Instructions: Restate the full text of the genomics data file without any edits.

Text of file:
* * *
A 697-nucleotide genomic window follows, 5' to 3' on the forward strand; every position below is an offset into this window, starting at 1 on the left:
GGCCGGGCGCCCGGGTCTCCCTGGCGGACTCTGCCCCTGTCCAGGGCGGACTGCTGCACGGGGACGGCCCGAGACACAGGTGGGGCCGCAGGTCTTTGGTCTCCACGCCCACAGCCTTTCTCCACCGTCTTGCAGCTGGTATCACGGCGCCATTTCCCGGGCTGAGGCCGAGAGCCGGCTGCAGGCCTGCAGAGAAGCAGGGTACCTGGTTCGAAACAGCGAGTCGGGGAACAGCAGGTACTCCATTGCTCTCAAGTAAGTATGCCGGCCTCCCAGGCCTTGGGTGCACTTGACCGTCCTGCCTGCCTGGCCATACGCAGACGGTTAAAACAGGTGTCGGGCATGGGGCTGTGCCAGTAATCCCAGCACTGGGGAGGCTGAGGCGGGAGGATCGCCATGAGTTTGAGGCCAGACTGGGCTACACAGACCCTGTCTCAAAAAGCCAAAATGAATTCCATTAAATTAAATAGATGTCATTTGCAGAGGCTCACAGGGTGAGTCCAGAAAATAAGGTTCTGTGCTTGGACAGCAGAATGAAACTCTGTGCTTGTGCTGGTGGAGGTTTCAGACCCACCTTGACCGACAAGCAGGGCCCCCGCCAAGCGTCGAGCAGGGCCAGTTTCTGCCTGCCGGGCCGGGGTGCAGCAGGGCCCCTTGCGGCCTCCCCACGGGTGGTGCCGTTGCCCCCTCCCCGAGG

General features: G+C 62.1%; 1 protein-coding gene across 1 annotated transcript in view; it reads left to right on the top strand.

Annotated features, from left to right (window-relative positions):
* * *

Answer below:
A 697-nucleotide genomic window follows, 5' to 3' on the forward strand; every position below is an offset into this window, starting at 1 on the left:
GGCCGGGCGCCCGGGTCTCCCTGGCGGACTCTGCCCCTGTCCAGGGCGGACTGCTGCACGGGGACGGCCCGAGACACAGGTGGGGCCGCAGGTCTTTGGTCTCCACGCCCACAGCCTTTCTCCACCGTCTTGCAGCTGGTATCACGGCGCCATTTCCCGGGCTGAGGCCGAGAGCCGGCTGCAGGCCTGCAGAGAAGCAGGGTACCTGGTTCGAAACAGCGAGTCGGGGAACAGCAGGTACTCCATTGCTCTCAAGTAAGTATGCCGGCCTCCCAGGCCTTGGGTGCACTTGACCGTCCTGCCTGCCTGGCCATACGCAGACGGTTAAAACAGGTGTCGGGCATGGGGCTGTGCCAGTAATCCCAGCACTGGGGAGGCTGAGGCGGGAGGATCGCCATGAGTTTGAGGCCAGACTGGGCTACACAGACCCTGTCTCAAAAAGCCAAAATGAATTCCATTAAATTAAATAGATGTCATTTGCAGAGGCTCACAGGGTGAGTCCAGAAAATAAGGTTCTGTGCTTGGACAGCAGAATGAAACTCTGTGCTTGTGCTGGTGGAGGTTTCAGACCCACCTTGACCGACAAGCAGGGCCCCCGCCAAGCGTCGAGCAGGGCCAGTTTCTGCCTGCCGGGCCGGGGTGCAGCAGGGCCCCTTGCGGCCTCCCCACGGGTGGTGCCGTTGCCCCCTCCCCGAGG

General features: G+C 62.1%; 1 protein-coding gene across 1 annotated transcript in view; it reads left to right on the top strand.

Annotated features, from left to right (window-relative positions):